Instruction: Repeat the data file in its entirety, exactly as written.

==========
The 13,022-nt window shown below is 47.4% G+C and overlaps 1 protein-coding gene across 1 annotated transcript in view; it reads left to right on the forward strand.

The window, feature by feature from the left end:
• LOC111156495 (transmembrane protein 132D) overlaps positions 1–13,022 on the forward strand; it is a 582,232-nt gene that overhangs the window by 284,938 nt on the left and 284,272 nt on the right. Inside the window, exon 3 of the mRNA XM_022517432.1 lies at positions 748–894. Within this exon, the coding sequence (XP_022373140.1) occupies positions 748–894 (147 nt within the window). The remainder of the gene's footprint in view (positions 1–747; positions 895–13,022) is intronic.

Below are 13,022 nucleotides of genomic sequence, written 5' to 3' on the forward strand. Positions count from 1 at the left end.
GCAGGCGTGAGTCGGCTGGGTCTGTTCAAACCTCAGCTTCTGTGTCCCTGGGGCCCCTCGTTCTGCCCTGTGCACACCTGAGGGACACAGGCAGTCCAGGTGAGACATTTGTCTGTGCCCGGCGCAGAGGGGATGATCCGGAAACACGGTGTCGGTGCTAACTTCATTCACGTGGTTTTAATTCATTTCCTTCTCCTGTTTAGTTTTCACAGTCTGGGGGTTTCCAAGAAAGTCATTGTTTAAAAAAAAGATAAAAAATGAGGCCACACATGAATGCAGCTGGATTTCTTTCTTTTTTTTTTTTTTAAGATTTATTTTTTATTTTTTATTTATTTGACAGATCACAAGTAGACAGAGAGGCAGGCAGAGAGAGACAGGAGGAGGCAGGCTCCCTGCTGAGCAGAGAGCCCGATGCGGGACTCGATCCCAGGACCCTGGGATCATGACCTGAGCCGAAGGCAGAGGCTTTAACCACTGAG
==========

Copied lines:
The 13,022-nt window shown below is 47.4% G+C and overlaps 1 protein-coding gene across 1 annotated transcript in view; it reads left to right on the forward strand.

The window, feature by feature from the left end:
• LOC111156495 (transmembrane protein 132D) overlaps positions 1–13,022 on the forward strand; it is a 582,232-nt gene that overhangs the window by 284,938 nt on the left and 284,272 nt on the right. Inside the window, exon 3 of the mRNA XM_022517432.1 lies at positions 748–894. Within this exon, the coding sequence (XP_022373140.1) occupies positions 748–894 (147 nt within the window). The remainder of the gene's footprint in view (positions 1–747; positions 895–13,022) is intronic.

Below are 13,022 nucleotides of genomic sequence, written 5' to 3' on the forward strand. Positions count from 1 at the left end.
GCAGGCGTGAGTCGGCTGGGTCTGTTCAAACCTCAGCTTCTGTGTCCCTGGGGCCCCTCGTTCTGCCCTGTGCACACCTGAGGGACACAGGCAGTCCAGGTGAGACATTTGTCTGTGCCCGGCGCAGAGGGGATGATCCGGAAACACGGTGTCGGTGCTAACTTCATTCACGTGGTTTTAATTCATTTCCTTCTCCTGTTTAGTTTTCACAGTCTGGGGGTTTCCAAGAAAGTCATTGTTTAAAAAAAAGATAAAAAATGAGGCCACACATGAATGCAGCTGGATTTCTTTCTTTTTTTTTTTTTTAAGATTTATTTTTTATTTTTTATTTATTTGACAGATCACAAGTAGACAGAGAGGCAGGCAGAGAGAGACAGGAGGAGGCAGGCTCCCTGCTGAGCAGAGAGCCCGATGCGGGACTCGATCCCAGGACCCTGGGATCATGACCTGAGCCGAAGGCAGAGGCTTTAACCACTGAG